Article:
What are Kegel Exercises?

Kegel exercises were originally developed by Dr. Arnold Kegel in 1948 to improve incontinence in women after childbirth by strengthening the pubococcygeus or "PC" muscles. These exercises are now recommended for women with urinary stress incontinence, men with urinary incontinence after prostate surgery, and people with fecal incontinence. Another benefit in pregnancy is that the exercising of these muscles makes women more aware of the muscles of the pelvic floor which enhances the ability to keep them relaxed during birth.

It can be taxing for some to identify and isolate the muscles of the pelvic floor. Particular care must be given to only contract the PC muscles rather than the abdominal or thigh muscles.


  • Empty the bladder.
  • While exhaling, tighten the pelvic floor muscles.
  • Hold for a count of 10. Relax for a count of 10.
  • Perform 10 repetitions three times daily.

These pelvic exercises can be performed any time and any place. Many women will perform them as part of their perineum massage routine. It may take 4 to 6 weeks to note improvement, so begin early in pregnancy. As proficiency increases, start varying the duration and intensity of the PC squeezing from a long hold to many short bursts.

It is vital to note that overexertion of these muscles by excessive use can be counterproductive. Overextertion may cause fatigue, which can actually increase urine leakage or incontinence.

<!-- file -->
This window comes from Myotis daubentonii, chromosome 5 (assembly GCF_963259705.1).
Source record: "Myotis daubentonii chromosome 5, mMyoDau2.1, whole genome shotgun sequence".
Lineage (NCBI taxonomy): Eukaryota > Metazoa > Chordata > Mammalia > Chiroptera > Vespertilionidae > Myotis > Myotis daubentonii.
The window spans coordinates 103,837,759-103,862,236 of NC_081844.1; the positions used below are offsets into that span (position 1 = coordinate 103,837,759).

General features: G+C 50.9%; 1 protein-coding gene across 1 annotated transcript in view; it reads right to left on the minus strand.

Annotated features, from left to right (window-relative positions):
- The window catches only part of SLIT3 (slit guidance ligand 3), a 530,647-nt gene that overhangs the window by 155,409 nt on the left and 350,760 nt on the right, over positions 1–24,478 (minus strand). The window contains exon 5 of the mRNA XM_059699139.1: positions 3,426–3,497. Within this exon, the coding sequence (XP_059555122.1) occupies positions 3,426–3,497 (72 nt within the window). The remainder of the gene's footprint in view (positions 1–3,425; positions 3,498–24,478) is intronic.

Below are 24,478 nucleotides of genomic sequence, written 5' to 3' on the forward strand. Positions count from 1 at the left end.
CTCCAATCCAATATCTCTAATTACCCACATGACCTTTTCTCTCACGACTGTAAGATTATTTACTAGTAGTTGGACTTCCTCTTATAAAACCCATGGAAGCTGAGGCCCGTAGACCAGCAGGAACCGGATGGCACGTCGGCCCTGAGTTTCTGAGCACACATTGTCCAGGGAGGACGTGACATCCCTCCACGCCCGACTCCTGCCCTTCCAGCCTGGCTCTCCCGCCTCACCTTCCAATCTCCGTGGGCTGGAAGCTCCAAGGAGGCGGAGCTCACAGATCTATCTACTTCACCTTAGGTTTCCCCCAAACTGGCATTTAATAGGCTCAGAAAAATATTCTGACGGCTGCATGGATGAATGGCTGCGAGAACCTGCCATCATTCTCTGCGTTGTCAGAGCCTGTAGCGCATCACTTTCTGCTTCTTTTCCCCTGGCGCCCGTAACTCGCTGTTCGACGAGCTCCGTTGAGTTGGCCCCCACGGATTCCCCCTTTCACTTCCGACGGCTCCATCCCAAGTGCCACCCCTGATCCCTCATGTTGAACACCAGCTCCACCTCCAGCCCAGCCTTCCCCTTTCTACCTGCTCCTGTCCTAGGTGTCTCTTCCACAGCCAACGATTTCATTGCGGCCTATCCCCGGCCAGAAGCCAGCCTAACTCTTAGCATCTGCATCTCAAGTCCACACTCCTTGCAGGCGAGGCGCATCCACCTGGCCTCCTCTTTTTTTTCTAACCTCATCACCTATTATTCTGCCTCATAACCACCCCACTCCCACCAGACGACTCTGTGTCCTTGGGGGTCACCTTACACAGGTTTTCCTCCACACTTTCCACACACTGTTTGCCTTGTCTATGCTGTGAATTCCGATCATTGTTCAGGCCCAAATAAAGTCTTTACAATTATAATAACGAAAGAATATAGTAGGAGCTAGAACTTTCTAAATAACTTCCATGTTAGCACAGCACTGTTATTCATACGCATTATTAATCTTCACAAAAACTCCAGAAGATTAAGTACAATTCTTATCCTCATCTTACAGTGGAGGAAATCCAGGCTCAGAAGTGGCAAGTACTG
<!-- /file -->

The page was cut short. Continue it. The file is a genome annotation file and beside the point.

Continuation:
There are also many kegel exercise devices, such as the Kegel Master or Super Kegel Exerciser to help learn this technique. Many also offer instructional videos or alternate instructional routines which may be an excellent option for those women who are experiencing symptoms of stress incontinence before birth.


Factors Related to Genital Tract Trauma in Normal Spontaneous Vaginal Births
Leah L. Albers, CNM, DrPH1*, Kay D. Sedler, CNM, MN1, Edward J. Bedrick, PhD1, Dusty Teaf, MA1, and Patricia Peralta1 Birth, Volume 33 Page 94  - June 2006 

Midwifery care measures in the second stage of labor and reduction of genital tract trauma at birth: a randomized trial. Albers LL, Sedler KD, Bedrick EJ, Teaf D, Peralta P. J Midwifery Womens Health. 2005 Sep-Oct;50(5):365-72. 

Pelvic floor (Kegel) exercises - A pilot study in nulliparous women. Thorp JMJ, Stephenson H, Jones LH, Cooper G 1994


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